Thanks for making a great point. The choice to work or stay at home is very personal, and you are so right – both choices should be respected and honored. I also think this isn’t just a woman’s issue, even though it so often is framed that way. For me, work (be it my day job or this venture) is a very valuable part of who I am, and I think it’s important to never apologize for the things that make you happy. I found it to be most interesting than women in emerging economies seem to have more freedom to make these choices and stand in them. Thank you for the comment!

  • Laura,
    What great observations! The fact that there isn’t a historical path to success for women in many of these nations suggests that there are more ways to succeed…it’s kind of like working for a small company vs. working for a big company. In a small company, you’re much more likely to take chances, carve out your role, and make big things happen. At least that’s how I see it πŸ™‚ I wish we could chat over cake, too!! xo

  • Love it! I have so much respect for women who have multiple children (working or not!). You are kicking butt and don’t ever apologize for everything you’re doing for your little people, your family, and yourself.

  • Thank you, Nicole! Sometimes, having a public space on the Internet demands throwing out important topics. πŸ™‚ I think the almond flour really does add that nice, tender crumb to this cake.

  • Let’s be honest: I haven’t either. I’m actually not trying to make any arguments for or against Lean In, but rather just sharing my personal experience πŸ™‚ I thought I should make that clear. That said, I completely agree with you – the types of high-level positions that Sandberg refers to are certainly not 9-5. Truth be told, in my field, even the youngest and most inexperienced person on the team is working much more than 9-5. When you factor in a family, and for many of us, a commute, it’s hard to lean into. I also definitely agree with you that this isn’t just a ‘women’s issue.’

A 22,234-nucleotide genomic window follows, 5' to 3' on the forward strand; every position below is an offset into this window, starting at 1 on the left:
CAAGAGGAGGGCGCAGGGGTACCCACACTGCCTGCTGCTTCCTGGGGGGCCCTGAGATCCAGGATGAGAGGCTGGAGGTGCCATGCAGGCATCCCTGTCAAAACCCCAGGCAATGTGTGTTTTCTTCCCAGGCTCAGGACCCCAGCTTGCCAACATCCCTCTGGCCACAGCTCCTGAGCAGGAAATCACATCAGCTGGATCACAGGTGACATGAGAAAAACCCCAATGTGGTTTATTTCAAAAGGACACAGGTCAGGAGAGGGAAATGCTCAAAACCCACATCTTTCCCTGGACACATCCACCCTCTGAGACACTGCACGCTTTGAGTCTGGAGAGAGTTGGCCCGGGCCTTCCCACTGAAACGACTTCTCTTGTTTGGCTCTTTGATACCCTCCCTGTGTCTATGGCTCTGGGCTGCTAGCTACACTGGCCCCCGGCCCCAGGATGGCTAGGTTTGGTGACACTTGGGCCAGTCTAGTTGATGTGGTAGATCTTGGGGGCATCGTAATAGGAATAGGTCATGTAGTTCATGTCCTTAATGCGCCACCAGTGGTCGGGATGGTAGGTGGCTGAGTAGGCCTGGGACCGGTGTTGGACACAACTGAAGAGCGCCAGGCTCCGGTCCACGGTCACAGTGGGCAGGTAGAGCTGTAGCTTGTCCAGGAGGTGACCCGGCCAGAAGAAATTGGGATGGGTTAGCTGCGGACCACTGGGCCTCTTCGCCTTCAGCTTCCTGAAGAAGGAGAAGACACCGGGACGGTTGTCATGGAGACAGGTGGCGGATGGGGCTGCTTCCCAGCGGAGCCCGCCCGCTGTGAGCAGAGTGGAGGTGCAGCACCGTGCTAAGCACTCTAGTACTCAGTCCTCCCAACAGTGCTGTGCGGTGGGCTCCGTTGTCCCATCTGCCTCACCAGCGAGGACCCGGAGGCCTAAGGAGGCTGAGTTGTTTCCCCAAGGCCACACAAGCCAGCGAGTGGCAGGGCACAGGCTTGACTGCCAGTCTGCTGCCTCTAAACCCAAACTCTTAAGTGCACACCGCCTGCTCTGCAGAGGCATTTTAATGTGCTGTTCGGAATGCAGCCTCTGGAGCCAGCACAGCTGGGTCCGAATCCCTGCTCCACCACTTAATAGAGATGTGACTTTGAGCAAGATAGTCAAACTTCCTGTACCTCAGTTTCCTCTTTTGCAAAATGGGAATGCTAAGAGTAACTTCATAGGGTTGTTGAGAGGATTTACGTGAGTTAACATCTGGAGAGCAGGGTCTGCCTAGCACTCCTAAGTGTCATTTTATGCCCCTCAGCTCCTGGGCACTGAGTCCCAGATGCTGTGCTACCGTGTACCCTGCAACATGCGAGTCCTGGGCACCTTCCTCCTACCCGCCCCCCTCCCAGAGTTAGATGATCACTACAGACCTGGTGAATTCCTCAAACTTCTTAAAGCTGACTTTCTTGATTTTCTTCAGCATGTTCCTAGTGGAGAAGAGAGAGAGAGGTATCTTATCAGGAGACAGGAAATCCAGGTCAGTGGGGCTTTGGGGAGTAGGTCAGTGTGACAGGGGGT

• So many good points here, Kathryn. When you factor in two successful people, you often have to make the choice as to whose career will take the lead. Sometimes, you can take turns, sometimes you can put both careers first and family second. But no matter what, you’re dealing with tough choices both as a woman and as a man (provided you support the philosophy that we’re all created equal and should strive to live the lives we want to live). The narrative is I think what’s most interesting, too. The language we use as men and women needs to change.

  • Go on with your bad self, girl! I hate the concept of ‘Mothers Guilt’ because I imagine it will never leave my system but is so unfortunate because we do so much for our children, often by sacrificing ourselves. As the woman on the show said, much of what needs to be done is changing the narrative…

  • Thank you, Sarah! That means a lot to me. I think sometimes we all want to take the easier route, and some of us don’t actually want to work an 80 hour/week job. But for those of us who are living a dream, and doing what we love, no apologies should be necessary.

  • Molly

    Our daughters are just about the same age, and it sounds like we went back to work — for me, full time — roughly around the same time. Every time someone would ask me during my pregnancy if I was going to go back at all, or just part-time, I would always be surprised. I love working, and the first lesson I’d like to teach my daughter is that just because I’m a mother doesn’t mean I shouldn’t try as hard. It helps that I have a partner who gives as much as I do. I know my daughter is safe and happy at daycare, and we still find special time together. Mornings are our special time together, and my husband gives her a bath while I work on dinner. I’m not saying it’s easy, but by working full-time, we’ll be able to pay for her education. And I really do think this is the best example I can set for her.

  • WithStyleGrace

    love love love. thank you for sharing and writing about something that I’m faced with this very moment. xo